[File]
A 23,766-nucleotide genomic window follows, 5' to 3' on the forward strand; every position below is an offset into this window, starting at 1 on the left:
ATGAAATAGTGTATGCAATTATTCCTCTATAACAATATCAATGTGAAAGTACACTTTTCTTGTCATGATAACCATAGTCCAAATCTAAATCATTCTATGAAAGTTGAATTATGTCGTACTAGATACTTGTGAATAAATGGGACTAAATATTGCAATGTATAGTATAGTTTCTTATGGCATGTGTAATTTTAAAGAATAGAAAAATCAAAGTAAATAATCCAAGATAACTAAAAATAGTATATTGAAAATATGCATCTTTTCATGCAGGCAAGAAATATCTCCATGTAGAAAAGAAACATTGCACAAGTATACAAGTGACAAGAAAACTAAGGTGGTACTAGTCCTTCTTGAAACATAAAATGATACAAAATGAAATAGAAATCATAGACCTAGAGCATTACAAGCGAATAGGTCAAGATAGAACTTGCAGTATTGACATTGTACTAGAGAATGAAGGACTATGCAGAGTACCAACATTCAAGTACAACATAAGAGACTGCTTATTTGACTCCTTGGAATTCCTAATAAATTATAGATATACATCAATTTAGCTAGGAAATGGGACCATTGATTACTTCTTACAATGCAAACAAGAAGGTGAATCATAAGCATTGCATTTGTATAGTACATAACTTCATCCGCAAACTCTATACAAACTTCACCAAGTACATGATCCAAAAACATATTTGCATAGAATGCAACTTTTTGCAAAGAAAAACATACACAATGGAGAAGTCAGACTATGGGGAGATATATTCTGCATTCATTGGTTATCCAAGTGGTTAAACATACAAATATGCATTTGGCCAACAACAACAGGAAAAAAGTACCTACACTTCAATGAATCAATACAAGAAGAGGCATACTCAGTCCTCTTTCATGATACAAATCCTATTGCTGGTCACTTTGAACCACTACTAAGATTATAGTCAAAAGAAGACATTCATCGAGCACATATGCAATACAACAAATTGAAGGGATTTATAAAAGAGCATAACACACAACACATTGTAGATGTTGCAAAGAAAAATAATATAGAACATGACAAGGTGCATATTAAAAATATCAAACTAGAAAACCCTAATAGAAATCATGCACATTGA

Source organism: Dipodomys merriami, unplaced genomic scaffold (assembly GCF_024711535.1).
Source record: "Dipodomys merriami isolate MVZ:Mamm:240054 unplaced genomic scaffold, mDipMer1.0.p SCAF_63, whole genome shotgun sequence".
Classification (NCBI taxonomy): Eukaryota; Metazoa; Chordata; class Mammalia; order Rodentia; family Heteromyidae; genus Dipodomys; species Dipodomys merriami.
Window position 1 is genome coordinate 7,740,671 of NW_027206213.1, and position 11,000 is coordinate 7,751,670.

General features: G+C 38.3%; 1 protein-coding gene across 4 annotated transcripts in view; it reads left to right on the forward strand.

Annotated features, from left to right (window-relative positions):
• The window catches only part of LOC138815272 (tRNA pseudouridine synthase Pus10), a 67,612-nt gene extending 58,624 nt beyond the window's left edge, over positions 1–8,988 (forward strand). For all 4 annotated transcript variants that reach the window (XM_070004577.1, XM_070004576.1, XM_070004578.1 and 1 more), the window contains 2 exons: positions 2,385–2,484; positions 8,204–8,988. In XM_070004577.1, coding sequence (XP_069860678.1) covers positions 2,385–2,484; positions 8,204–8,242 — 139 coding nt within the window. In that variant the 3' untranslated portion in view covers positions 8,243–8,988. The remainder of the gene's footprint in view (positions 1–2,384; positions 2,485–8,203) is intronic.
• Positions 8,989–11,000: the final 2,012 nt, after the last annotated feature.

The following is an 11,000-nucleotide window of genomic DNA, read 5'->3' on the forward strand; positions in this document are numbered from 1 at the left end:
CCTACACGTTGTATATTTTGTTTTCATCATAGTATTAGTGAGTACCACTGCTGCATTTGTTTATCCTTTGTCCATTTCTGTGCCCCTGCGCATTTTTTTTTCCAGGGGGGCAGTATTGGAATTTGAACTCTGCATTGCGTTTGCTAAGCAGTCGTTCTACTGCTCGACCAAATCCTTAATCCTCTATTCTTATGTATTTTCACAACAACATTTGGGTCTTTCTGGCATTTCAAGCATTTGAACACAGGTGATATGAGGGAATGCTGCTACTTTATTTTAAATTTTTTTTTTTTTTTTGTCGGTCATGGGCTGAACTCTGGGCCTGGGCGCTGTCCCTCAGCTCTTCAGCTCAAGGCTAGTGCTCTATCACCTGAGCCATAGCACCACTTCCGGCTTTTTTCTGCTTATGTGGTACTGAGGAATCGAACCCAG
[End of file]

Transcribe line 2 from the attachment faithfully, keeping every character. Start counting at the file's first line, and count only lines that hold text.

ATGAAATAGTGTATGCAATTATTCCTCTATAACAATATCAATGTGAAAGTACACTTTTCTTGTCATGATAACCATAGTCCAAATCTAAATCATTCTATGAAAGTTGAATTATGTCGTACTAGATACTTGTGAATAAATGGGACTAAATATTGCAATGTATAGTATAGTTTCTTATGGCATGTGTAATTTTAAAGAATAGAAAAATCAAAGTAAATAATCCAAGATAACTAAAAATAGTATATTGAAAATATGCATCTTTTCATGCAGGCAAGAAATATCTCCATGTAGAAAAGAAACATTGCACAAGTATACAAGTGACAAGAAAACTAAGGTGGTACTAGTCCTTCTTGAAACATAAAATGATACAAAATGAAATAGAAATCATAGACCTAGAGCATTACAAGCGAATAGGTCAAGATAGAACTTGCAGTATTGACATTGTACTAGAGAATGAAGGACTATGCAGAGTACCAACATTCAAGTACAACATAAGAGACTGCTTATTTGACTCCTTGGAATTCCTAATAAATTATAGATATACATCAATTTAGCTAGGAAATGGGACCATTGATTACTTCTTACAATGCAAACAAGAAGGTGAATCATAAGCATTGCATTTGTATAGTACATAACTTCATCCGCAAACTCTATACAAACTTCACCAAGTACATGATCCAAAAACATATTTGCATAGAATGCAACTTTTTGCAAAGAAAAACATACACAATGGAGAAGTCAGACTATGGGGAGATATATTCTGCATTCATTGGTTATCCAAGTGGTTAAACATACAAATATGCATTTGGCCAACAACAACAGGAAAAAAGTACCTACACTTCAATGAATCAATACAAGAAGAGGCATACTCAGTCCTCTTTCATGATACAAATCCTATTGCTGGTCACTTTGAACCACTACTAAGATTATAGTCAAAAGAAGACATTCATCGAGCACATATGCAATACAACAAATTGAAGGGATTTATAAAAGAGCATAACACACAACACATTGTAGATGTTGCAAAGAAAAATAATATAGAACATGACAAGGTGCATATTAAAAATATCAAACTAGAAAACCCTAATAGAAATCATGCACATTGA